ALBUM REVIEW: Ben Harper Puts Soul (and Funk) into ‘Bloodline Maintenance’
Ben Harper is a master of trickeration. That’s the term gospel icons The Dixie Hummingbirds used to describe what their lead singer Ira Tucker did: in-your-face showmanship that soul men lifted right out of church, the gospel aspects of the music trying to bust out and leap across the aisle and rock out.
Even if he didn’t come out of the House of God church in New Jersey, where electric guitars replaced the organ in church services, like sacred steel purveyors Robert Randolph, The Campbell Brothers, and Aubrey Ghent, Harper’s sound has always incorporated that churchiness, buoyed by his almost-sacred lap steel process. He’s collaborated with Randolph in the past (2010’s We Walk This Road) and with gospel giants the Blind Boys of Alabama on 2005’s Live at the Apollo. But Harper has always been more concerned with secular pursuits, exploring blues, reggae, rock, and soul in his releases.
His latest, Bloodline Maintenance, is all that, with plenty of funk built in as well. It starts out churchy enough, the a cappella title cut sounding like a secular hymn performed on a human pipe organ. But Harper quickly gets down into another realm, funkin’ it up considerably with a barking wah-wah pedal gnawing at the fabric of “We Need to Talk About It,” the Isaac Hayes “Theme From Shaft” vibe delivering a powerful message: “Whoever said time heals all wounds / Wasn’t a slave I’m guessing,” Harper intones. “I say Black Lives Matter / ’Cause history says we don’t / You’re either a Christian or a racist / You can’t be both.”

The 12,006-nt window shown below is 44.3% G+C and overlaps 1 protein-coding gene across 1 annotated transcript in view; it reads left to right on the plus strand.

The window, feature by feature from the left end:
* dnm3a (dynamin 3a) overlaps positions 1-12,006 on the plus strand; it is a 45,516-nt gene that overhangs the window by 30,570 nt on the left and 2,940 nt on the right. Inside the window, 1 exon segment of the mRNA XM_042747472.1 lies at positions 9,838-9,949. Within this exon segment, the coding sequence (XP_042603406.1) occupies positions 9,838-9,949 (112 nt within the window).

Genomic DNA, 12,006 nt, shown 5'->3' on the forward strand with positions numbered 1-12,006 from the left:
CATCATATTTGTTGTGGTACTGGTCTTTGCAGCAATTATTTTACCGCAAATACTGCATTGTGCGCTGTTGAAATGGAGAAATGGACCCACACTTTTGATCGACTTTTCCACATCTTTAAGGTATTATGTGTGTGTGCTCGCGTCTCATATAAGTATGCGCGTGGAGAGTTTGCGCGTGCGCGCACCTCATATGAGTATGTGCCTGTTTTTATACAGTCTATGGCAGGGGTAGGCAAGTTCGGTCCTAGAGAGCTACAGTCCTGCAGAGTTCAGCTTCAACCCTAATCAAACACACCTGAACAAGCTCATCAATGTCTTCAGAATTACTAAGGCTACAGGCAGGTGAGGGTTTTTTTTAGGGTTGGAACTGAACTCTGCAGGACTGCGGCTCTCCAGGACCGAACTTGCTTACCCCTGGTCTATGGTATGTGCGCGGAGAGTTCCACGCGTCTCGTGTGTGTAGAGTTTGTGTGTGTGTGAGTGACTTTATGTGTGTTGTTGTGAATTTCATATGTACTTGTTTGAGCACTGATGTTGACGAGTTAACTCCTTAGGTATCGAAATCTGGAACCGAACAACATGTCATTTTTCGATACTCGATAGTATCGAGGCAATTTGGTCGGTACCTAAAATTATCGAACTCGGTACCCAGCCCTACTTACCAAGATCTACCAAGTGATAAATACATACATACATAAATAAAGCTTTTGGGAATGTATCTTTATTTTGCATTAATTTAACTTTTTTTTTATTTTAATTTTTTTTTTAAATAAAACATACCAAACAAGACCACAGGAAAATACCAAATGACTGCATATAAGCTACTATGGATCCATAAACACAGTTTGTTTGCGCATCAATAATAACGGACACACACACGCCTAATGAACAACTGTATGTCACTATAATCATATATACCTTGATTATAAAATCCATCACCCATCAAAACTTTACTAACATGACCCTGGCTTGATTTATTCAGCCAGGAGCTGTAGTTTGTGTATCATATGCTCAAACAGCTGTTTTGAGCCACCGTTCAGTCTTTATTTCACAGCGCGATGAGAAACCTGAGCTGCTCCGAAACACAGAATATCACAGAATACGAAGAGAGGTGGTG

Harper does some additional preaching as well, with “Where Did We Go Wrong” sounding like a Marvin Gaye protest song.
He does a bit of exploring on “Problem Child,” gliding from Allman-esque bluesy licks into acid jazz territory with a raucous buzzing sax poking around in spacey Sun Ra otherworldliness. Harper has ramped up his guitar tone as well with a custom-built Dumble amp beloved by guitarists, including Carlos Santana, Robben Ford, and Stevie Ray Vaughan. Harper says the supercharged lap steel gives him a sound that “pulls in Hendrix ghosts,” most notably hovering around and dominating the otherwise old-school flavored “Smile at the Mention.”
Harper drops into swampy slide territory on “Knew the Day Was Coming,” hopping around like a fried chicken on a hot, greasy skillet.
The secular prayers and hymns included in this service may not fit in at a house of worship, but this Harper sermon is good for the soul, and it’s a hell of a lot of fun to listen to.
Ben Harper’s Bloodline Maintenance is out July 22 on Chrysalis Records.